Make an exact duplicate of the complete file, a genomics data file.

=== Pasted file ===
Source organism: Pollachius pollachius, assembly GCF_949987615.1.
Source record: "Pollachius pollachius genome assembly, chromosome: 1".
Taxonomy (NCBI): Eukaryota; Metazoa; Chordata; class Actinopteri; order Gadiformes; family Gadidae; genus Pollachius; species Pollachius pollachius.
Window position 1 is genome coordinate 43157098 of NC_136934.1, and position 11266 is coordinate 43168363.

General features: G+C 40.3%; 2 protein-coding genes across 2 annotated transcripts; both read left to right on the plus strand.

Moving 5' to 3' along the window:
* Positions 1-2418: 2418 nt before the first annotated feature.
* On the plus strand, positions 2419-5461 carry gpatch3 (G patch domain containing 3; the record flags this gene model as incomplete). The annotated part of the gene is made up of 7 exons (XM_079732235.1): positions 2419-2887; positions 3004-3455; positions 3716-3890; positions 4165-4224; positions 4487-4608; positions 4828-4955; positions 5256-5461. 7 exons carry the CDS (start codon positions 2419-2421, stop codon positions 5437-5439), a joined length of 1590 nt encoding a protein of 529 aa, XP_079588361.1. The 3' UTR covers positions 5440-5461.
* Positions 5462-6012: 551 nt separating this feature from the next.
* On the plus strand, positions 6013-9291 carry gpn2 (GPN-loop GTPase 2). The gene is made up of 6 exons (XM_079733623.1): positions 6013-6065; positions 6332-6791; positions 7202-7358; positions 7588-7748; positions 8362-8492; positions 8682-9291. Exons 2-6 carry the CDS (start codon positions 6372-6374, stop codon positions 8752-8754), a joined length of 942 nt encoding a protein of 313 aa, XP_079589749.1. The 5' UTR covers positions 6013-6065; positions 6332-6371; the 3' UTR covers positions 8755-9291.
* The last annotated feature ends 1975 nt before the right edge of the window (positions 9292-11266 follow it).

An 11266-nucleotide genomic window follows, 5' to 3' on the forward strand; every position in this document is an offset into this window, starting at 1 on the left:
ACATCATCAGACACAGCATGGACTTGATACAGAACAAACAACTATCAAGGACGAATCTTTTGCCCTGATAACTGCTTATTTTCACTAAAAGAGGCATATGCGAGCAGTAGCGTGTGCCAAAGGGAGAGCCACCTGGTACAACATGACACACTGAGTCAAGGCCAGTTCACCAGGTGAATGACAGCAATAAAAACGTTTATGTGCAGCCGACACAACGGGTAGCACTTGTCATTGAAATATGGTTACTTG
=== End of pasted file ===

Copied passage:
Source organism: Pollachius pollachius, assembly GCF_949987615.1.
Source record: "Pollachius pollachius genome assembly, chromosome: 1".
Taxonomy (NCBI): Eukaryota; Metazoa; Chordata; class Actinopteri; order Gadiformes; family Gadidae; genus Pollachius; species Pollachius pollachius.
Window position 1 is genome coordinate 43157098 of NC_136934.1, and position 11266 is coordinate 43168363.

General features: G+C 40.3%; 2 protein-coding genes across 2 annotated transcripts; both read left to right on the plus strand.

Moving 5' to 3' along the window:
* Positions 1-2418: 2418 nt before the first annotated feature.
* On the plus strand, positions 2419-5461 carry gpatch3 (G patch domain containing 3; the record flags this gene model as incomplete). The annotated part of the gene is made up of 7 exons (XM_079732235.1): positions 2419-2887; positions 3004-3455; positions 3716-3890; positions 4165-4224; positions 4487-4608; positions 4828-4955; positions 5256-5461. 7 exons carry the CDS (start codon positions 2419-2421, stop codon positions 5437-5439), a joined length of 1590 nt encoding a protein of 529 aa, XP_079588361.1. The 3' UTR covers positions 5440-5461.
* Positions 5462-6012: 551 nt separating this feature from the next.
* On the plus strand, positions 6013-9291 carry gpn2 (GPN-loop GTPase 2). The gene is made up of 6 exons (XM_079733623.1): positions 6013-6065; positions 6332-6791; positions 7202-7358; positions 7588-7748; positions 8362-8492; positions 8682-9291. Exons 2-6 carry the CDS (start codon positions 6372-6374, stop codon positions 8752-8754), a joined length of 942 nt encoding a protein of 313 aa, XP_079589749.1. The 5' UTR covers positions 6013-6065; positions 6332-6371; the 3' UTR covers positions 8755-9291.
* The last annotated feature ends 1975 nt before the right edge of the window (positions 9292-11266 follow it).

An 11266-nucleotide genomic window follows, 5' to 3' on the forward strand; every position in this document is an offset into this window, starting at 1 on the left:
ACATCATCAGACACAGCATGGACTTGATACAGAACAAACAACTATCAAGGACGAATCTTTTGCCCTGATAACTGCTTATTTTCACTAAAAGAGGCATATGCGAGCAGTAGCGTGTGCCAAAGGGAGAGCCACCTGGTACAACATGACACACTGAGTCAAGGCCAGTTCACCAGGTGAATGACAGCAATAAAAACGTTTATGTGCAGCCGACACAACGGGTAGCACTTGTCATTGAAATATGGTTACTTG